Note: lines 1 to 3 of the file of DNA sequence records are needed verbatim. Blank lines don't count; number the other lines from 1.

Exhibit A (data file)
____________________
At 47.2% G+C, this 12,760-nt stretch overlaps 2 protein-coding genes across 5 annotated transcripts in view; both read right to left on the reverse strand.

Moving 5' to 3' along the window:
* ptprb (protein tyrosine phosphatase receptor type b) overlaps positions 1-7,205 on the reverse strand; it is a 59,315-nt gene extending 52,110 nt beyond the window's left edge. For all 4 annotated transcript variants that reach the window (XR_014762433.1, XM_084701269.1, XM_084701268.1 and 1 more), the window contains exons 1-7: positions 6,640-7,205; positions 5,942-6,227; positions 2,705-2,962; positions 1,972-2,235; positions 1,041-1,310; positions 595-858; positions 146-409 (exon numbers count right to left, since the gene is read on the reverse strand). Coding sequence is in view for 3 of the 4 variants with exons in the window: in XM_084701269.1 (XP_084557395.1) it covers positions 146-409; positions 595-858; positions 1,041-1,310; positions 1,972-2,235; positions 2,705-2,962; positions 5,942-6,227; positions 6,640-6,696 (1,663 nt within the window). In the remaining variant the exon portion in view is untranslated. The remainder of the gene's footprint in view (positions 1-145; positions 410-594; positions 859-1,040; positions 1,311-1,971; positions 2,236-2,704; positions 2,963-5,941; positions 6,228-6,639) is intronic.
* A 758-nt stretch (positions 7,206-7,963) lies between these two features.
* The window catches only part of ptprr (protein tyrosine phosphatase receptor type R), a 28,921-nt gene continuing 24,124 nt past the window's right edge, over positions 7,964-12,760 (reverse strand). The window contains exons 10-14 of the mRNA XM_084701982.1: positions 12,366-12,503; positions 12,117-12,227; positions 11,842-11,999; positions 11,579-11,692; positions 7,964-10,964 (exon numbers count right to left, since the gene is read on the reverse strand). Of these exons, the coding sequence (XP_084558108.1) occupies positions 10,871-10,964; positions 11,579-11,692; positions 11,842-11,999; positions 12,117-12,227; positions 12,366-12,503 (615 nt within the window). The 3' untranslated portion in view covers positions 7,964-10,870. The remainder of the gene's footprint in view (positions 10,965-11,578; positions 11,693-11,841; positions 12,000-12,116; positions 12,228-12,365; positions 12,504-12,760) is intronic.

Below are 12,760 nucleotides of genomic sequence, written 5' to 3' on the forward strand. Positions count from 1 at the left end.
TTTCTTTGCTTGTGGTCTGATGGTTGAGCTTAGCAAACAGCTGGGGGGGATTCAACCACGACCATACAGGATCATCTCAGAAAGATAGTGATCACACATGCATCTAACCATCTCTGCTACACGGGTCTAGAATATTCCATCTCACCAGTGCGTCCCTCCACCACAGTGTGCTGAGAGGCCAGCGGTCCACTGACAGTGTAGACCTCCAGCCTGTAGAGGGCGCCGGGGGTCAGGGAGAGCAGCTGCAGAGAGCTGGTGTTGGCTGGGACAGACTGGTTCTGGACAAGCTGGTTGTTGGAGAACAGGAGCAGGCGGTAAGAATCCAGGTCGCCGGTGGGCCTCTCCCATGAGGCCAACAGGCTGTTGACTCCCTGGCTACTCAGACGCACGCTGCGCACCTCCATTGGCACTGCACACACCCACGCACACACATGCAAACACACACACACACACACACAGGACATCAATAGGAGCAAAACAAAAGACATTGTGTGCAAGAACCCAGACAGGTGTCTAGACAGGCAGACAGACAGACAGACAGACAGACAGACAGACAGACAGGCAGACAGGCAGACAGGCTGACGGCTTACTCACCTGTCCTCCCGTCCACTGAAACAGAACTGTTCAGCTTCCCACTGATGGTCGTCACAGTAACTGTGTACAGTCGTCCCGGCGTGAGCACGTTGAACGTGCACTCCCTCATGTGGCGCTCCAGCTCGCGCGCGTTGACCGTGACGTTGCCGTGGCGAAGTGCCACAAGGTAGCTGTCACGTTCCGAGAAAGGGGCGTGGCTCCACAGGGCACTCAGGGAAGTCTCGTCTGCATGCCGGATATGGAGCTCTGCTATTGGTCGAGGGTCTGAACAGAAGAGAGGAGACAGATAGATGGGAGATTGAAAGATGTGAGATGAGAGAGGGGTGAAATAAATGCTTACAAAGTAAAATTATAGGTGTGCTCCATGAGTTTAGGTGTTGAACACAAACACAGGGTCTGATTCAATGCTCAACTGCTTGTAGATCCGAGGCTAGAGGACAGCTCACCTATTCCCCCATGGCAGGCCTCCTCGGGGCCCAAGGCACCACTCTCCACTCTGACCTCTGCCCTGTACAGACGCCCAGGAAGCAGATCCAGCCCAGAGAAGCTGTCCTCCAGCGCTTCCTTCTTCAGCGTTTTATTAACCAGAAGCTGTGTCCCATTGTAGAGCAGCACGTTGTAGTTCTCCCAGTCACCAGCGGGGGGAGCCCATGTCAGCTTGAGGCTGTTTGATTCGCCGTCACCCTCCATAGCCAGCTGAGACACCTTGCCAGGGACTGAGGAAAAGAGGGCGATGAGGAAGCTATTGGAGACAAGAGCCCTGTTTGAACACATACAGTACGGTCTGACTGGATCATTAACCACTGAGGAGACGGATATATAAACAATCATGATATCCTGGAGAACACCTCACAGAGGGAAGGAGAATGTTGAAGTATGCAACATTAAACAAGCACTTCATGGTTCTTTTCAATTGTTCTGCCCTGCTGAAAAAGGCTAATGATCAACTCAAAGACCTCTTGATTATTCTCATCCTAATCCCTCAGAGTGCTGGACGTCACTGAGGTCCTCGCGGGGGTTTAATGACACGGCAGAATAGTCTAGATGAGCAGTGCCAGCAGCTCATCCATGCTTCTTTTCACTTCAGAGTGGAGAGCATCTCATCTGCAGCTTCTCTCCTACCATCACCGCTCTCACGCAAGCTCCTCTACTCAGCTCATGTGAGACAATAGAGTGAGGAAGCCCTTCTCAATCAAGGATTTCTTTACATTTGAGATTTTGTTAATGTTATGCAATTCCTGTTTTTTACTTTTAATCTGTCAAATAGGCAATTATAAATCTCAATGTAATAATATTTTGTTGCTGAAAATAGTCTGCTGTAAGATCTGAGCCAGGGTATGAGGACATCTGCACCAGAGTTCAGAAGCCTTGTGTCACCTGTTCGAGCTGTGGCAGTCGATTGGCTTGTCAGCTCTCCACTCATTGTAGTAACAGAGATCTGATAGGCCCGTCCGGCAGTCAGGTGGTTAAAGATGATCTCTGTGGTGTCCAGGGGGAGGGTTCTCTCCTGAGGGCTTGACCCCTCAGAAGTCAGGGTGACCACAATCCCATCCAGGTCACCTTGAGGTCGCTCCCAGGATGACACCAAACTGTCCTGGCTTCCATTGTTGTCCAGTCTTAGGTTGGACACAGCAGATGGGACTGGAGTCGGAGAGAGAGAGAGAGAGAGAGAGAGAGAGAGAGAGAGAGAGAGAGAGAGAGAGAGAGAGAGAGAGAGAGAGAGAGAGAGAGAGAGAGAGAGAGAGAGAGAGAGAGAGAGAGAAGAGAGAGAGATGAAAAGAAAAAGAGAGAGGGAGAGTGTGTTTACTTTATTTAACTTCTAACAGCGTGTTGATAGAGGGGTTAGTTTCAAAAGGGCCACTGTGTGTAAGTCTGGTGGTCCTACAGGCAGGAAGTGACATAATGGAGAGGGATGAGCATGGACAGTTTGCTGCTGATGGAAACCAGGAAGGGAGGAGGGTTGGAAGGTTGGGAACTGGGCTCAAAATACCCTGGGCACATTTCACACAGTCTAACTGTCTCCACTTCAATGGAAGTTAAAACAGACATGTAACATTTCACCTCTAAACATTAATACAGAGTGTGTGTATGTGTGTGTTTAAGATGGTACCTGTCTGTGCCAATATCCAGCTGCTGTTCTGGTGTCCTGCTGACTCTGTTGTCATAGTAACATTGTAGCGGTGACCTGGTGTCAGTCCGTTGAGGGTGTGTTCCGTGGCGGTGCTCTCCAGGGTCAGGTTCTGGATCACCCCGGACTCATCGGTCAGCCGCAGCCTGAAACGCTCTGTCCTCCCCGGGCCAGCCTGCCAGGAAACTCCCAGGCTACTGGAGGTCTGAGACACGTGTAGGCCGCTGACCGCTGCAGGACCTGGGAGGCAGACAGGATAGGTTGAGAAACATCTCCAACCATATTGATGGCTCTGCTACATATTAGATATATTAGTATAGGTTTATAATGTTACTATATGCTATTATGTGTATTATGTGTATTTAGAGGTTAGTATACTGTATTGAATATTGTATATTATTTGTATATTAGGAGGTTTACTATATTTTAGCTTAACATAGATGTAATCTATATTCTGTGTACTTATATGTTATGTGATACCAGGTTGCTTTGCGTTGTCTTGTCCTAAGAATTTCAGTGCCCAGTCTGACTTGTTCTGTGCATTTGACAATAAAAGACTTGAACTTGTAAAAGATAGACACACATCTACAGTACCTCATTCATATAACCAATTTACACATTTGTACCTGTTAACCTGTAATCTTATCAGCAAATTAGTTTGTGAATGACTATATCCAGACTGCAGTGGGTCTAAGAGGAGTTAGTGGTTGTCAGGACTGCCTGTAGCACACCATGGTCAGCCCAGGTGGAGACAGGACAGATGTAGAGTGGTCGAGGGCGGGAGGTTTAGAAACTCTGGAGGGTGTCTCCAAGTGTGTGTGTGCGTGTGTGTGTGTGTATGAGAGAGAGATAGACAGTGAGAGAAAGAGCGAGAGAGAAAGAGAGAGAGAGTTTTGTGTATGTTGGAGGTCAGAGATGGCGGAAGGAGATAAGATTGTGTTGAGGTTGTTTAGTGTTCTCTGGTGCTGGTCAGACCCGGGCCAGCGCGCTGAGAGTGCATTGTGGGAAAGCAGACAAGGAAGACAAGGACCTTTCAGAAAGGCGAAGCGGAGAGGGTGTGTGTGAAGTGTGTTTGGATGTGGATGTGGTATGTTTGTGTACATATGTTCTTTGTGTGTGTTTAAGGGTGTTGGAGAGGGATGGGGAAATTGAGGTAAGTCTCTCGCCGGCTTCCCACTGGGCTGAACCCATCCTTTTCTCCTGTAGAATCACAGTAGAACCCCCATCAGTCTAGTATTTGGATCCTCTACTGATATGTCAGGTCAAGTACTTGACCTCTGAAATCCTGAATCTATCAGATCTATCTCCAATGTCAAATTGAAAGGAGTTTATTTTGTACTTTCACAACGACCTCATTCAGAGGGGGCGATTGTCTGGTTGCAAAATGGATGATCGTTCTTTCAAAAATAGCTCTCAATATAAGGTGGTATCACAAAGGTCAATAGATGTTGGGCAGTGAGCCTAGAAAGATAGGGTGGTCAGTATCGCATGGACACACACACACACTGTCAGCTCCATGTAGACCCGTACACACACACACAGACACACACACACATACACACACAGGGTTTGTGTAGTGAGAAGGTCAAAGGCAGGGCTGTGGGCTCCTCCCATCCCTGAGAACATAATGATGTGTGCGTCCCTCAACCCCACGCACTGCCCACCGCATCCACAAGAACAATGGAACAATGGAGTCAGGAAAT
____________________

At 47.2% G+C, this 12,760-nt stretch overlaps 2 protein-coding genes across 5 annotated transcripts in view; both read right to left on the reverse strand.

Moving 5' to 3' along the window:
* ptprb (protein tyrosine phosphatase receptor type b) overlaps positions 1-7,205 on the reverse strand; it is a 59,315-nt gene extending 52,110 nt beyond the window's left edge. For all 4 annotated transcript variants that reach the window (XR_014762433.1, XM_084701269.1, XM_084701268.1 and 1 more), the window contains exons 1-7: positions 6,640-7,205; positions 5,942-6,227; positions 2,705-2,962; positions 1,972-2,235; positions 1,041-1,310; positions 595-858; positions 146-409 (exon numbers count right to left, since the gene is read on the reverse strand). Coding sequence is in view for 3 of the 4 variants with exons in the window: in XM_084701269.1 (XP_084557395.1) it covers positions 146-409; positions 595-858; positions 1,041-1,310; positions 1,972-2,235; positions 2,705-2,962; positions 5,942-6,227; positions 6,640-6,696 (1,663 nt within the window). In the remaining variant the exon portion in view is untranslated. The remainder of the gene's footprint in view (positions 1-145; positions 410-594; positions 859-1,040; positions 1,311-1,971; positions 2,236-2,704; positions 2,963-5,941; positions 6,228-6,639) is intronic.